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Karen Kay: ‘Buying British’ needs to be more than just window-dressing

PUBLISHED: 16:38 16 January 2017 | UPDATED: 16:38 16 January 2017

Getty Images/iStockphoto

Getty Images/iStockphoto

Wachiwit

There’s now a fashion for ‘buying British’ but it needs to be more than window-dressing, says Karen

I recently wrote for a national broadsheet newspaper on the resurgence of UK manufacturing in the fashion industry. An increasing number of businesses, both designer and high street brands, are not only making garments and accessories here, but actively using this as part of their marketing strategy.

For years the ‘made in Britain’ label was the norm in our wardrobes: from knitwear to raincoats and lingerie, most of us would dress most days in clothes made in domestic factories. Since the Industrial Revolution, production lines around the country spun cotton and wool yarns, wove and knitted cloth, or made intricate lace. Whether you shopped in M&S or Aquascutum, much of your wardrobe would have been made somewhere on these shores.

But the last two or three decades has seen a revolution on the other side of the world, where vast, state of the art factories use computer-controlled production combined with cheap labour. That cost-effective productivity wooed virtually every High Street brand. M&S, BHS and TopShop, all homegrown, couldn’t compete with the likes of fast fashion labels. The only way to keep up was to play them at their own game.

Or was it? When you lose control over your product, your integrity as a business has the potential to unravel. When customers note inferior fabrics, or that buttons are falling off after a couple of wears, they hesitate before making another purchase. When they see stories about poor labour practices, they no longer feel comfortable. When they discover the carbon footprint attached to their new outfit, shipped half way round the world, their conscience is pricked.

Or is it? The demand for affordable, fast fashion has certainly supported the growth of companies making in Asia and Eastern Europe, where a cheap workforce means low production costs and bigger profit margins.

Friends and family tell me ‘we should be making in the UK’, as if it’s someone else’s responsibility. One has to pay a premium for British-made products. If you want workers to receive a living wage and work in clean, safe facilities with decent employment contracts and rights, then that has a cost which has to be factored in.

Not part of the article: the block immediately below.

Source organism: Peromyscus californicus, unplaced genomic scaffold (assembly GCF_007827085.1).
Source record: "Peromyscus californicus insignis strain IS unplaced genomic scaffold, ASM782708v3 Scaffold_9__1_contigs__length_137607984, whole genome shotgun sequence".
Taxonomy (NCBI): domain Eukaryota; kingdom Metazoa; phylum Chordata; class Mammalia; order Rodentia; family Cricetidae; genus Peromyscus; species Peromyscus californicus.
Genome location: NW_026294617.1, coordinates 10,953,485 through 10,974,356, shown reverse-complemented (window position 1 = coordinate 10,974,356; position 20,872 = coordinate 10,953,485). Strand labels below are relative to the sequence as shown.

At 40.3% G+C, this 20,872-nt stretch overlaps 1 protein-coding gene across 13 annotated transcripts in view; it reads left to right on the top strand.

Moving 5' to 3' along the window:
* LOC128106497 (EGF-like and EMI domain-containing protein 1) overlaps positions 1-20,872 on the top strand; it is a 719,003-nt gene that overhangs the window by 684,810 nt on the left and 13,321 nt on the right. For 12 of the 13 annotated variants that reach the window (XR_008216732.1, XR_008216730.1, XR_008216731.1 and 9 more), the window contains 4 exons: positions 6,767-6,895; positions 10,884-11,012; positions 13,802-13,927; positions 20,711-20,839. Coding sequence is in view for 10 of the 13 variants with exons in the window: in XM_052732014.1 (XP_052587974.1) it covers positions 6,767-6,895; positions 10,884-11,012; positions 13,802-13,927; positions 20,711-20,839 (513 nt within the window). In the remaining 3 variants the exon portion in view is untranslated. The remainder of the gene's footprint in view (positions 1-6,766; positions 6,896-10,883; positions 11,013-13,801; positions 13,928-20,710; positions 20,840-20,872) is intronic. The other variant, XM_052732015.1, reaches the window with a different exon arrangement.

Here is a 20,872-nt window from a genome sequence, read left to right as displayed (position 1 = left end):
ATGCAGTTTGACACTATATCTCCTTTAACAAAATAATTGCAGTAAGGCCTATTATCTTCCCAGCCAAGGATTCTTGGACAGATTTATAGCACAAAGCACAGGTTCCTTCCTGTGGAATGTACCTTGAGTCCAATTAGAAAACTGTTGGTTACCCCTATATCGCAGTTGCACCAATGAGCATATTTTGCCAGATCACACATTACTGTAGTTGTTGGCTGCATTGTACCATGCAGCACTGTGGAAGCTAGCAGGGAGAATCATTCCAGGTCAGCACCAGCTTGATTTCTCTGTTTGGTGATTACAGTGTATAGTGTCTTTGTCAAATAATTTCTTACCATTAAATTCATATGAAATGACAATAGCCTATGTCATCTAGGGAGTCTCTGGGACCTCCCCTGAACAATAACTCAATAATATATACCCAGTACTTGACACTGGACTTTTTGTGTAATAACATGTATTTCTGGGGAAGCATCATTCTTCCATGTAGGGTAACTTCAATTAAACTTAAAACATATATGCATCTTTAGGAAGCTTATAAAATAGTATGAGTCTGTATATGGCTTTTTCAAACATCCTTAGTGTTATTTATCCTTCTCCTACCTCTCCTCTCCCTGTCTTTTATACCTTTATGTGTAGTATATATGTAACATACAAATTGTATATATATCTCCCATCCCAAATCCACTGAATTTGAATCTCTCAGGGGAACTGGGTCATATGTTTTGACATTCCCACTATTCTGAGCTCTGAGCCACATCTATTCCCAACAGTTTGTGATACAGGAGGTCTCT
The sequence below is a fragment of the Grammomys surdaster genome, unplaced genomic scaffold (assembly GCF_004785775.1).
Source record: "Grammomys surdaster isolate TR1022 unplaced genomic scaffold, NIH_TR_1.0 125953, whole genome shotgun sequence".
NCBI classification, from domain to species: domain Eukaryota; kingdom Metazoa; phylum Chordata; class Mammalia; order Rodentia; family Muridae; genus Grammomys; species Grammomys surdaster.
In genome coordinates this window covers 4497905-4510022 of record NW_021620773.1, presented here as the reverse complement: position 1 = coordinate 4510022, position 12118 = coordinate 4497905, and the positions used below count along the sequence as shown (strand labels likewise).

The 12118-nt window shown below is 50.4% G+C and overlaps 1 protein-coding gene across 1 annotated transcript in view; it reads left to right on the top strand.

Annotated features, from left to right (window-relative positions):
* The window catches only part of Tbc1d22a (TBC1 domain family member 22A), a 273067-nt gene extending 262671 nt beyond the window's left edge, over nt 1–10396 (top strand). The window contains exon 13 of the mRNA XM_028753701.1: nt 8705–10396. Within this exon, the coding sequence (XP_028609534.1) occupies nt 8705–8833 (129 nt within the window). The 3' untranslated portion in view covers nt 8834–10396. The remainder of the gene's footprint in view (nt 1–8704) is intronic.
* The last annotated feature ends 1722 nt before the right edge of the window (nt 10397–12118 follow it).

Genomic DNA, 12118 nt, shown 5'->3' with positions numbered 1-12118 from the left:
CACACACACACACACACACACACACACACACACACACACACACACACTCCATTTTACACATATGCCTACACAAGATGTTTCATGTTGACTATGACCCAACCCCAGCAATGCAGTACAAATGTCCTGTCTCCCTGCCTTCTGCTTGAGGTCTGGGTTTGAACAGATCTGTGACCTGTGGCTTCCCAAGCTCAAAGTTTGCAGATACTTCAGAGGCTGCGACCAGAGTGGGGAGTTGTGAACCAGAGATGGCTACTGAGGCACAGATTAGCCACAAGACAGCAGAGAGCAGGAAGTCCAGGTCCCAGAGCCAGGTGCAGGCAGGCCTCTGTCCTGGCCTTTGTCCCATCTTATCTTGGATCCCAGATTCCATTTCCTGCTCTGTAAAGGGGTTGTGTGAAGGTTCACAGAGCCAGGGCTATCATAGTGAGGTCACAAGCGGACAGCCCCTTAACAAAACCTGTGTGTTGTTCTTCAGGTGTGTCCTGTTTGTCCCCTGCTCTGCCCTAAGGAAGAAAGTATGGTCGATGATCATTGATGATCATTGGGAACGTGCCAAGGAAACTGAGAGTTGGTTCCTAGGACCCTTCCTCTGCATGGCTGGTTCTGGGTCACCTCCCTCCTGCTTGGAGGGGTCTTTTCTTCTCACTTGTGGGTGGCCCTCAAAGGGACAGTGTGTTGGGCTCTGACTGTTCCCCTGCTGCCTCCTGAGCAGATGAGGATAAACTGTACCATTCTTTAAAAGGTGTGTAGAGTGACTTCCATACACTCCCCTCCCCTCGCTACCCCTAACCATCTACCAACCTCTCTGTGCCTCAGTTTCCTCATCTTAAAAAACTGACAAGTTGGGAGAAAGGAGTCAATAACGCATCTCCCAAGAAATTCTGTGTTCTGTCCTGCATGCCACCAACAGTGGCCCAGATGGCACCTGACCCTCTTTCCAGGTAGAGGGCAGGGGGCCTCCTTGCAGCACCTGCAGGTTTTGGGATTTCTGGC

The relative cost of clothing in relation to average income has reduced dramatically. As a proportion of what we earn, most of us can afford to buy far more clothes than our fathers or mothers ever could, yet have forgotten to question their provenance – until now.

A growing army of customers are investing in clothes with a transparent supply chain, and a quality that means garments will have a longer lifespan. Consumers are beginning to boycott brands which fail to take responsibility for the wellbeing of those who make their products.

How can a pair of £4 jeans be ethically produced and still make a profit for the retailer when they’ve been shipped thousands of miles? The answer? They can’t. In Bangladesh, garment industry workers are paid, on average, £48 a month – under one fifth of the nation’s estimated living wage.

If you want to step out with a clean conscience, you have to be prepared to pay more – and if that means buying fewer garments, so be it. And not just paying more, but scrutinising where they are made, and ideally supporting a domestic labour force, paid a minimum of the living wage. Many of us have a rose-tinted vision of how we should be able to ‘buy British’, somehow believing UK production lines can be magically resurrected.

That overwhelming mood was certainly a factor in the result of the Brexit referendum, but the economics only add up if we seek out and support business that sell British-made goods by buying them.

I’ve been talking about clothes, because that’s the industry I know, but, if you look around, you’ll find manufacturers in other sectors.

Ercol, a world-renowned furniture maker, has a production facility in Princes Risborough – and an amazing on-site outlet offering slight seconds at a substantial discount, often not much more than flat-packed furniture. Though numbers have dwindled, there are still furniture factories in and around High Wycombe, once the heart of the UK industry, including Royal Warrant holder Hypnos, who make their beds in Bucks. That means jobs for local people, a boost to the local and national economy – and a clean conscience.

So why not make a New Year resolution? Next time you need something new, whether it’s a wardrobe or something to hang in it, support a British manufacturer. 


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